Jonathan Fryer

Writer, Lecturer, Broadcaster and Liberal Democrat Politician

Posts Tagged ‘Andrew Lownie’

Stalin’s Englishman

Posted by jonathanfryer on Tuesday, 6th October, 2015

imageAndrew Lownie’s biography of Guy Burgess, Stalin’s Englishman (Hodder & Stoughton, £25) was in gestation for 30 years, but like a fine single malt it is all the better for it. Though Burgess has been dead for half a century, his flight to Moscow with the other “Missing Diplomat”, Donald Maclean, still resonates in the English collective consciousness. Too often he has been portrayed as something of a joke, a spoilt mummy’s boy who wore Old Etonian ties even in his Soviet exile, who drank and dribbled, groped and propositioned and when in his cups alternately mocked and lauded his home country. Burgess was viewed wrongly as the most frivolous of the so-called Cambridge spies, but as is clear from Andrew Lownie’s extensive interviews of both Russian and British friends, colleagues and lovers of his subject, he methodically transferred to the Soviet intelligence service thousands of classified documents, as well as providing them with in-depth analyses of British politicians and other public figures, many of whom had been his personal friends — and some of whom would remain so even after it became clear that he had abused his positions at the BBC, in the Foreign Office and the British intelligence services.

imageAlan Bennett’s rather endearing dramatisation of a real-life meeting in Moscow between Guy Burgess and the actress Coral Browne (An Englishman Abroad) offers an image of a man who was a rather pathetic figure, a fish out of water in his adopted home, but that was only partly true. At the height of his powers — when not drunk or feeling sorry for himself — he was brilliant, amusing, phenomenally well-read and a lively gossip. It was not only his overbearing mother (who used to send Fortnum & Mason hampers to him in Moscow) who adored him. So did his Russian housekeeper and several of his lovers, including Jack Hewit (whom I interviewed for my biography of Christopher Isherwood) and Tolya, the faithful young Russian companion who he first met in a foul-smelling Moscow public toilet (perhaps planted by the KGB, who knew he frequented such places?). Like many very bright people, Burgess was easily bored and I get the impression from this definitive biography that the naughtiness and excitement of treachery were as much of a motivation for his actions as his rather shaky ideological conviction. He was a Marxist, but was not particularly impressed by the Soviet reality. Yet although he spied for the Soviet Union (including during his time at the British Embassy in Washington) not because of blackmail (as was the case with the Labour MP Tom Driberg and others) but out of some kind of commitment, it was nonetheless a very half-hearted commitment at times. It is no criticism of Andrew Lownie that this reader felt at the end of his meticulous work that Burgess still remained something of an enigma; that is what Burgess would have wanted, what he succeeded in being for much of his life.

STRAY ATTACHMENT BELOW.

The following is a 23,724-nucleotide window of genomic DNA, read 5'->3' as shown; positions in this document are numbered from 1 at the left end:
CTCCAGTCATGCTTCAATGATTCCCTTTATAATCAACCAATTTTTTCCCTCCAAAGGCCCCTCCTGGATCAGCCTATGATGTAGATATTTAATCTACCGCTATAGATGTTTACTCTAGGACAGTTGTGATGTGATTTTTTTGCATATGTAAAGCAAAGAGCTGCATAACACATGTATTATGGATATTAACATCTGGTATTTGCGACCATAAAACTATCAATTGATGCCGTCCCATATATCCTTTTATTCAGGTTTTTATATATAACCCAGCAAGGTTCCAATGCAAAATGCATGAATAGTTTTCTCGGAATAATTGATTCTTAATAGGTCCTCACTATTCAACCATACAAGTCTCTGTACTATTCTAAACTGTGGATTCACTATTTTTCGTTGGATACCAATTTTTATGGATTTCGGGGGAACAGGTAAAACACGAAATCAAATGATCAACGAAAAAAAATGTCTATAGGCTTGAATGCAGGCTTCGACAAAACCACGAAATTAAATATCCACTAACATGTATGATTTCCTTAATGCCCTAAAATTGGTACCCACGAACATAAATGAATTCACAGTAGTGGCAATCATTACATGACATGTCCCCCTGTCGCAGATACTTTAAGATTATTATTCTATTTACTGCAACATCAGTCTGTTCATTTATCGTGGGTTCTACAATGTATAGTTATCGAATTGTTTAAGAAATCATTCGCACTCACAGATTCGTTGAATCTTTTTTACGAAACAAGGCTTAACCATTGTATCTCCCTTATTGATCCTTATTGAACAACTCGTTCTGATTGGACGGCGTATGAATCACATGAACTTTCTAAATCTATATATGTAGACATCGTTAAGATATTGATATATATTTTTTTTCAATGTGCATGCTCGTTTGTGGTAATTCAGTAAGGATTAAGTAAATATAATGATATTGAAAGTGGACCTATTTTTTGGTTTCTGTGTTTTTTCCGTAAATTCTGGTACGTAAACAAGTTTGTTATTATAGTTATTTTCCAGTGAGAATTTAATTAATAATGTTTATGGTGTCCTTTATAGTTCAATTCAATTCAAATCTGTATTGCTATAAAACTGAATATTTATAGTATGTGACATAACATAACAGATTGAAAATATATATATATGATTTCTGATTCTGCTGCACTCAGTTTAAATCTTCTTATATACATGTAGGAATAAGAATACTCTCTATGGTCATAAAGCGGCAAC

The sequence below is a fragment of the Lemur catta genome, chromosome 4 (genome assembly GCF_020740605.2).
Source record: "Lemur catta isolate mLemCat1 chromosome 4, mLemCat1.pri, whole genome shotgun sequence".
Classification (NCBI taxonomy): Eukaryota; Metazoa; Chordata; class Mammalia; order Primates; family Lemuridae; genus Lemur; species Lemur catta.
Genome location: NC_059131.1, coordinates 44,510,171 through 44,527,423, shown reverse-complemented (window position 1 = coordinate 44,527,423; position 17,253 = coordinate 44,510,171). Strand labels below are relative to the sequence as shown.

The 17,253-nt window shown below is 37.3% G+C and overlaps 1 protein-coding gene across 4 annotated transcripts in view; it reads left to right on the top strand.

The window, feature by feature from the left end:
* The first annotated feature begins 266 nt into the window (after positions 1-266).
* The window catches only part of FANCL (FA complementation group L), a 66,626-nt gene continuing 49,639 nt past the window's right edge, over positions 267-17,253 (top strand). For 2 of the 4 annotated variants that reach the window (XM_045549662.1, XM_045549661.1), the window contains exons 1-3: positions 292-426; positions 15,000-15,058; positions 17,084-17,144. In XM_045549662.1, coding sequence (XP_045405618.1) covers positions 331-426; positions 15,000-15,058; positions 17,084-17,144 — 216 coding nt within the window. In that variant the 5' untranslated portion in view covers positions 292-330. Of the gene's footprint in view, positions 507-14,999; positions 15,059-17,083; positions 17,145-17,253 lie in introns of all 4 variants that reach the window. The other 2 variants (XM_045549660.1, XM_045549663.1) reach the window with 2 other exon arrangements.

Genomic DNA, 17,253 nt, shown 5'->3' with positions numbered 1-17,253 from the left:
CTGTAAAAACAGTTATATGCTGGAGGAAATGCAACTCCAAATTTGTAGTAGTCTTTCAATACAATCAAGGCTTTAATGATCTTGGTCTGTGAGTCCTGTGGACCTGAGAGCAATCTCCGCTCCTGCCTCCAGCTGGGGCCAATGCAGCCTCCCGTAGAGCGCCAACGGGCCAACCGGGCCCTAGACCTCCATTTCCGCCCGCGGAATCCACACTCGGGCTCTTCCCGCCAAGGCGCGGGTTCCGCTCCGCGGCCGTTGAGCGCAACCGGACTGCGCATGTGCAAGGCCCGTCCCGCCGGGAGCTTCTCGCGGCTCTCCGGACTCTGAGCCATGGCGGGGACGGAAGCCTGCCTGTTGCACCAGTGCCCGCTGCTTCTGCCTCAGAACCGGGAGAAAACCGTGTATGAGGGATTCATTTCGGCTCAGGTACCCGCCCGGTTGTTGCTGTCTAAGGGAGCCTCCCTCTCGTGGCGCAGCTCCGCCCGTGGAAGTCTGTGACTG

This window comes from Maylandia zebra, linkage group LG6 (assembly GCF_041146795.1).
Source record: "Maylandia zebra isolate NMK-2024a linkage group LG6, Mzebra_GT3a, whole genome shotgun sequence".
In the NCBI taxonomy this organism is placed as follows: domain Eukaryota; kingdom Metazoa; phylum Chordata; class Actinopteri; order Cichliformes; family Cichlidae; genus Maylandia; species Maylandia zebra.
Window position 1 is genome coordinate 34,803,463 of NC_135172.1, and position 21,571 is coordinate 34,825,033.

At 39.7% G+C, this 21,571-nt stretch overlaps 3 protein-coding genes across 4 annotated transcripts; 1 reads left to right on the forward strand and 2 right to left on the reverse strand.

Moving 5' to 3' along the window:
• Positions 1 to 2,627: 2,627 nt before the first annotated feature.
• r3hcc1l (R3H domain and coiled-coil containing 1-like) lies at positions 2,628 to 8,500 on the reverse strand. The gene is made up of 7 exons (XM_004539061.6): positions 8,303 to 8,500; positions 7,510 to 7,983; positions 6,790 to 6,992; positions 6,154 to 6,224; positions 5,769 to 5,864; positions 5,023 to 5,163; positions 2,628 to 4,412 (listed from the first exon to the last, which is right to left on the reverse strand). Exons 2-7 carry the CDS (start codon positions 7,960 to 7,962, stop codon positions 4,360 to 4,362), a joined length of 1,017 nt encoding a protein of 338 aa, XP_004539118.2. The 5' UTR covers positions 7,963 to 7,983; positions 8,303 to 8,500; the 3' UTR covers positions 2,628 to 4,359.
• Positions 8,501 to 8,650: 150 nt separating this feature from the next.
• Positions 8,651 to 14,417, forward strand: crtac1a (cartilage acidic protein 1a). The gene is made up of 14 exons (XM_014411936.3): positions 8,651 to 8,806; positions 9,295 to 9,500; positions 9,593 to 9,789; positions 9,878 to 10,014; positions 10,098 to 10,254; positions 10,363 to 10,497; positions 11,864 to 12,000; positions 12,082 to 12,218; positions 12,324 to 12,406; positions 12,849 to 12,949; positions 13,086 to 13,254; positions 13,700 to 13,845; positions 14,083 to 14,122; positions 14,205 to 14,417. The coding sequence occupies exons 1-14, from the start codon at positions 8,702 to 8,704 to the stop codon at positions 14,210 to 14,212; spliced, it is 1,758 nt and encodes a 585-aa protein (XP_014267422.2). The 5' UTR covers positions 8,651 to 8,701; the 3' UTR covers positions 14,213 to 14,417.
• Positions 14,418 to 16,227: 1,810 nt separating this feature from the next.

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The Biographers’ Club

Posted by jonathanfryer on Thursday, 11th July, 2013

Clementi house KensingtonWriters are like meerkats; we live in holes to escape the heat of the world outside and to get on with our work, emerging occasionally to sniff at the big outdoors, standing on our hindlegs to savour what we find, before scurrying back to the security of our burrows and our research. So it is a good thing that The Biographers’ Club (originally founded by my literary agent, Andrew Lownie) exists, to provide a forum for intellectual and social contact amongst those of us who spend an unhealthy amount of our time in libraries and archives or at our computers. I suspect I am not alone in having a study at home, surrounded by books, with my desk facing the window but with curtains closely drawn, day and night. That way I can carry on, hour after hour, without distraction. Anyway, every summer The Biographers’ Club holds an annual summer party, which this year was in the stupendous house and garden of one of my publishers (and author himself), Tom Stacey. Once the residence of the musician Clementi — as well as playing host to Mendelssohn — the house is a Kensington treasure, not least because of its large secret garden, in which are displayed Tom’s wife’s sculptures. But this evening, with a jazz band playing boisterously in the main sitting room, where I have had many an editorial meeting over a couple of my previous books, the house was thrown open to a motley crew, including Sarah Bradford (whom I worked with on a book on the Sitwells years ago), the art historian Frances Spalding and my fellow patron of the Oscar Wilde Society, Neil McKenna, whose very racy book on the Victorian transvestites, Fanny and Stella, I am currently hugely enjoying. Such occasions are not just for catching up on who is doing what — and who has died — but more importantly to give us the stamina to go back to our holes and carry on.

[water colour of the house, by Gertrude Keeling]

Link: http://www.biographersclub.co.uk

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